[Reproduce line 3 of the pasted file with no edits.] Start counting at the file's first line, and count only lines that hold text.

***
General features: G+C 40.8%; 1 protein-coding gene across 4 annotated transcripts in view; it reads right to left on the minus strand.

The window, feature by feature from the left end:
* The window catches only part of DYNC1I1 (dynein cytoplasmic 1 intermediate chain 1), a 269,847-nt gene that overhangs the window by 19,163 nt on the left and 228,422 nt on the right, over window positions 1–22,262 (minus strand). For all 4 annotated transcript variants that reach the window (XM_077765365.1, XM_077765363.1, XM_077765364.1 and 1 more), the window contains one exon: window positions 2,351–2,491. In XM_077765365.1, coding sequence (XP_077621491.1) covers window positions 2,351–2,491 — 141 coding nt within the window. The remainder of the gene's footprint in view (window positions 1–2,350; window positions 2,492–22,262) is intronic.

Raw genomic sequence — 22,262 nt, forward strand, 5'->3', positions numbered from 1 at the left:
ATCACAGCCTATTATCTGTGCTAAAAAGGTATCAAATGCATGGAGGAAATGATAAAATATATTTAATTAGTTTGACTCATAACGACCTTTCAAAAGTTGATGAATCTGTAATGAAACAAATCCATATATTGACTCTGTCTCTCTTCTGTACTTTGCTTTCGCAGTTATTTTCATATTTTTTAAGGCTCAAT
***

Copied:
* The window catches only part of DYNC1I1 (dynein cytoplasmic 1 intermediate chain 1), a 269,847-nt gene that overhangs the window by 19,163 nt on the left and 228,422 nt on the right, over window positions 1–22,262 (minus strand). For all 4 annotated transcript variants that reach the window (XM_077765365.1, XM_077765363.1, XM_077765364.1 and 1 more), the window contains one exon: window positions 2,351–2,491. In XM_077765365.1, coding sequence (XP_077621491.1) covers window positions 2,351–2,491 — 141 coding nt within the window. The remainder of the gene's footprint in view (window positions 1–2,350; window positions 2,492–22,262) is intronic.